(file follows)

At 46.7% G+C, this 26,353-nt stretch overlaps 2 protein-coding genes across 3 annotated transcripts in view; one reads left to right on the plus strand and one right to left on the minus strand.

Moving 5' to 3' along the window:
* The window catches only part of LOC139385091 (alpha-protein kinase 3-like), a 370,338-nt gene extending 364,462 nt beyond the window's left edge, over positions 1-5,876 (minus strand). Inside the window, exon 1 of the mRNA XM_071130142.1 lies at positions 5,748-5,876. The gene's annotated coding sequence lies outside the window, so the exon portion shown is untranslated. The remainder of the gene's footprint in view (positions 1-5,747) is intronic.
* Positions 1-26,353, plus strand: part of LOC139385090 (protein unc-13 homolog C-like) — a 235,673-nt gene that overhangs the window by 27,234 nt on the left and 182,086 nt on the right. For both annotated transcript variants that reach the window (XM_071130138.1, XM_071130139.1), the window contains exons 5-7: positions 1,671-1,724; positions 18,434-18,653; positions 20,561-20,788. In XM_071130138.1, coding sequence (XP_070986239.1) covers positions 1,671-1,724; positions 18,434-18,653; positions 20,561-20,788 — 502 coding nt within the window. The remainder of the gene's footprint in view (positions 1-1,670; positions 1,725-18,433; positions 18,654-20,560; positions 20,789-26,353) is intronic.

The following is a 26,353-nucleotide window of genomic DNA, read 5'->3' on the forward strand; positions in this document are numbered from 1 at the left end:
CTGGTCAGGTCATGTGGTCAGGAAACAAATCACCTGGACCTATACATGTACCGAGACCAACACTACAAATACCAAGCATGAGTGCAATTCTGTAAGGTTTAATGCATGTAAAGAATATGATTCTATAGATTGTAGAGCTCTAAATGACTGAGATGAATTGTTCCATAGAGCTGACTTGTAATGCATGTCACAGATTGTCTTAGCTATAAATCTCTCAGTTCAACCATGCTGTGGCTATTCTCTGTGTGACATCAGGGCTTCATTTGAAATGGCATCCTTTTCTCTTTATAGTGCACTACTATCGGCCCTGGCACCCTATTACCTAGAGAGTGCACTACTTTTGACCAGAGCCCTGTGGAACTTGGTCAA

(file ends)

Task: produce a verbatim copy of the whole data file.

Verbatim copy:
At 46.7% G+C, this 26,353-nt stretch overlaps 2 protein-coding genes across 3 annotated transcripts in view; one reads left to right on the plus strand and one right to left on the minus strand.

Moving 5' to 3' along the window:
* The window catches only part of LOC139385091 (alpha-protein kinase 3-like), a 370,338-nt gene extending 364,462 nt beyond the window's left edge, over positions 1-5,876 (minus strand). Inside the window, exon 1 of the mRNA XM_071130142.1 lies at positions 5,748-5,876. The gene's annotated coding sequence lies outside the window, so the exon portion shown is untranslated. The remainder of the gene's footprint in view (positions 1-5,747) is intronic.
* Positions 1-26,353, plus strand: part of LOC139385090 (protein unc-13 homolog C-like) — a 235,673-nt gene that overhangs the window by 27,234 nt on the left and 182,086 nt on the right. For both annotated transcript variants that reach the window (XM_071130138.1, XM_071130139.1), the window contains exons 5-7: positions 1,671-1,724; positions 18,434-18,653; positions 20,561-20,788. In XM_071130138.1, coding sequence (XP_070986239.1) covers positions 1,671-1,724; positions 18,434-18,653; positions 20,561-20,788 — 502 coding nt within the window. The remainder of the gene's footprint in view (positions 1-1,670; positions 1,725-18,433; positions 18,654-20,560; positions 20,789-26,353) is intronic.

The following is a 26,353-nucleotide window of genomic DNA, read 5'->3' on the forward strand; positions in this document are numbered from 1 at the left end:
CTGGTCAGGTCATGTGGTCAGGAAACAAATCACCTGGACCTATACATGTACCGAGACCAACACTACAAATACCAAGCATGAGTGCAATTCTGTAAGGTTTAATGCATGTAAAGAATATGATTCTATAGATTGTAGAGCTCTAAATGACTGAGATGAATTGTTCCATAGAGCTGACTTGTAATGCATGTCACAGATTGTCTTAGCTATAAATCTCTCAGTTCAACCATGCTGTGGCTATTCTCTGTGTGACATCAGGGCTTCATTTGAAATGGCATCCTTTTCTCTTTATAGTGCACTACTATCGGCCCTGGCACCCTATTACCTAGAGAGTGCACTACTTTTGACCAGAGCCCTGTGGAACTTGGTCAA